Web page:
A School District Fired This Coach for Praying. Now He’s Fighting Back
Thirty seconds or less — that’s all the time it took to cost Joe Kennedy his high school coaching job in Bremerton School District in Washington, all because of the silent prayers he offered on the field after games, and now he’s fighting back in a case that will end in a landmark decision for First Amendment rights.
Kennedy appealed the ruling, and Monday the U.S. Court of Appeals for the Ninth Circuit heard oral arguments for his case.
Bremerton School District placed Kennedy on administrative leave in 2015 and then refused to renew his coaching contract when he declined to obey a directive from the school that forbade him from praying on the field or exercising his religion in any way that would be visible to students. He had been leading the prayers since 2008.
Kennedy filed a lawsuit against the school in 2016, with the First Liberty Institute as his legal counsel, but a federal district judge ruled in favor of the school district. Kennedy’s case caught the attention of then-presidential candidate Donald Trump, who denounced the school’s decision.
Jeremy Dys, deputy general counsel for First Liberty Institute, says the crux of the issue is legal confusion over the requirements of the First Amendment.
“There’s a disagreement in the law right now, and it’s going to be up to the courts to figure out exactly how do we allow this thing to go forward or not,” Dys commented to The Daily Caller News Foundation. “What does the first amendment require? Does it require an employer to respect the religious beliefs [of] its employee and accommodate them where possible? And is it an undue hardship for an employer to allow an employee like coach Kennedy to take 15 to 30 seconds to take a knee on the field and offer a silent prayer? Or does it require them to send them off into the press box or class room or something like that — out of sight and out of mind of everybody else in order for that accommodation to be met? That’s what is in front of the court right now.”
Kennedy, Dys says, is more than willing to comply with the school’s request that he cease other activities, like the inspirational talks he gave after games. In return Kennedy, who served in the Marine Corps for over 20 years and is a veteran of Operation Desert Shield, only wanted time to pray silently by himself at the end of the game. Dys said the school district would not agree to Kennedy’s request, and even went so far as to refer to Kennedy as a “teacher plus,” meaning that the First Amendment would require more scrutiny of him than it would of other teachers.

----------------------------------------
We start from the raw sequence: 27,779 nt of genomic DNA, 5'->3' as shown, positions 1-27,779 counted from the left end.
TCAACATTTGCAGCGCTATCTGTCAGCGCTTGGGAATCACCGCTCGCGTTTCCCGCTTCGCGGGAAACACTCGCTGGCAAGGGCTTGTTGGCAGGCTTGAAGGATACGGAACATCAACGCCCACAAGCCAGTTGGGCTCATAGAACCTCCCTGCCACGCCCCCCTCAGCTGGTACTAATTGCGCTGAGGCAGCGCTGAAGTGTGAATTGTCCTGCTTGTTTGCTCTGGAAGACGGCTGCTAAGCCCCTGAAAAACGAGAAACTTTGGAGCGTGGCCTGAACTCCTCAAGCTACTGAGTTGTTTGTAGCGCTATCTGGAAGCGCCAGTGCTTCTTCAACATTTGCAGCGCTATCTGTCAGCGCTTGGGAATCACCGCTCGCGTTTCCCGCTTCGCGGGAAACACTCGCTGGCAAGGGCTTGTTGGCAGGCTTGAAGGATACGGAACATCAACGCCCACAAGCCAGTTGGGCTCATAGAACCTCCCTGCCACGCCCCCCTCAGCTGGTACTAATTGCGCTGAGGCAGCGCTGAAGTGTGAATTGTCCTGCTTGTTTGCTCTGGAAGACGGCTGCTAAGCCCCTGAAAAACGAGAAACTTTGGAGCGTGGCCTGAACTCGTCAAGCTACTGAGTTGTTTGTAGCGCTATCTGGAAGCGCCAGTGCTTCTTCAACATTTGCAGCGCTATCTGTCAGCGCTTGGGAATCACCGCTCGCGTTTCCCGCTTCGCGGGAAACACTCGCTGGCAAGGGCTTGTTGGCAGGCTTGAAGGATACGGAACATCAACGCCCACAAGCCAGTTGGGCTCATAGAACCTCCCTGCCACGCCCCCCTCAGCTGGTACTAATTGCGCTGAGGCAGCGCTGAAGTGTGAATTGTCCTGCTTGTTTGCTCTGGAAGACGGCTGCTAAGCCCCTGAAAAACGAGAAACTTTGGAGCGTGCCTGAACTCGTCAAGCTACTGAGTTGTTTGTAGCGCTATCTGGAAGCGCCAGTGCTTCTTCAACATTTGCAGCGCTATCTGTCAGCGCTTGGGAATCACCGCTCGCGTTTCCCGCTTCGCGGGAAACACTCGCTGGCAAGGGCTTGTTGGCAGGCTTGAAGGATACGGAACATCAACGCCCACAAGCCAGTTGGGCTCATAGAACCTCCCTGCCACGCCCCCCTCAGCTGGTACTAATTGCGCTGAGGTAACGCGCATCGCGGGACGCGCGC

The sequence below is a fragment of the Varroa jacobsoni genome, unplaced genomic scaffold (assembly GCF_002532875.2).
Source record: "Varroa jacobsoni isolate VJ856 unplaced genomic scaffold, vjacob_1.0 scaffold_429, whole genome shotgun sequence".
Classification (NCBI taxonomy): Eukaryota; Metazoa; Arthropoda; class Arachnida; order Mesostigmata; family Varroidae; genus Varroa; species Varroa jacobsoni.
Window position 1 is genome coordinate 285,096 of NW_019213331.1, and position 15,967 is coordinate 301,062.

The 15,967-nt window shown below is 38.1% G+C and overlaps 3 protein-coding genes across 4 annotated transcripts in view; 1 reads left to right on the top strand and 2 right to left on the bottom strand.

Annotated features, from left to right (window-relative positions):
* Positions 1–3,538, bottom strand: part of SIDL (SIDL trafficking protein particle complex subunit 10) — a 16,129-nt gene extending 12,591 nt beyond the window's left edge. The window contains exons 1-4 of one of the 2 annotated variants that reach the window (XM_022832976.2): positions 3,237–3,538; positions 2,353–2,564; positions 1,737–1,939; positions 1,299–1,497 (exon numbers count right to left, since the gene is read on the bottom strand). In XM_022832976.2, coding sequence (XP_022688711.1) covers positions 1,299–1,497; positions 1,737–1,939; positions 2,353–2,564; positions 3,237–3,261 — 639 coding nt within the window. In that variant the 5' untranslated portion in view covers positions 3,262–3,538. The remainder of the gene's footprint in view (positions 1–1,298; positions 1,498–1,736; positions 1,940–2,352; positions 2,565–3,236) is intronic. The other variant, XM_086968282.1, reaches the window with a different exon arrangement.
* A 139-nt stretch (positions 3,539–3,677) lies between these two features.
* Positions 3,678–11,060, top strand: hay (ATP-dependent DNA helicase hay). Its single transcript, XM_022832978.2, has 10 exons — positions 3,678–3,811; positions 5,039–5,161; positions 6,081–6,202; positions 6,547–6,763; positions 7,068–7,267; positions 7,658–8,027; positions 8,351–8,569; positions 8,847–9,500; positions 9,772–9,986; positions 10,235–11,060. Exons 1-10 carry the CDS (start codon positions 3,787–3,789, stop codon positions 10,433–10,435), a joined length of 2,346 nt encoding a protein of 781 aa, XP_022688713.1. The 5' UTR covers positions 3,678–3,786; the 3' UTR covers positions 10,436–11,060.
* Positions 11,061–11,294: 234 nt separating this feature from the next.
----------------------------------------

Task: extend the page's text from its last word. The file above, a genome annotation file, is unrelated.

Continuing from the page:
Dys said that ultimately Kennedy is asking for 15 to 30 seconds to take a knee on the field after games to offer a silent prayer.
“I am grateful for the opportunity to have the court review this case,” Kennedy said during oral arguments Monday. “I fought in the Marines for our freedom. I never thought I’d have to go to court to protect my own. My hope is that, at the end of the day, the court will let me get back to the sidelines and back with my team.”
While Kennedy wants only to return to his coaching job and be afforded time for prayer, Dys says there is more at stake in this case for all Americans, given the memo that the school district sent to Kennedy forbid him from any “demonstrative religious expression in public.”
“Think about where that leads,” Dys said. “That means that the Muslim teacher could not wear her hijab. It means that the Jewish teacher could not wear his yarmulke to the public school setting. It means the Catholic teacher could not wear her crucifix.”
The school district forbade Kennedy’s religious expression for fear that it constituted a violation of the First Amendment’s Establishment Clause. A school administrator initiating or participating in religious activities with students would likely be seen as a violation for which the school would be held liable, the district said in a letter to Kennedy.
“But it is not required of a school district to pound down every potential establishment clause violation at the expense of the free exercise clause which permits and protects coach Kennedy’s right to be able to take a knee and offer a 15 to 30 second silent prayer on the field,” Dys said. “And so, in their zeal to make sure that they were not held liable to an Establishment Clause violation, they’ve not only violated the First Amendment’s Free Exercise Clause, but they’ve also violated federal employment law, Title 7, which requires them to accommodate an employee’s religious beliefs so long as doing so does not cause an undue hardship upon the employer.”
Dys says he can not imagine allowing Kennedy his time to pray on the field imposes any hardship.
The Ninth Circuit will now take time to review arguments presented Monday, do analysis and research, and issue an opinion within a couple months, according to Dys.
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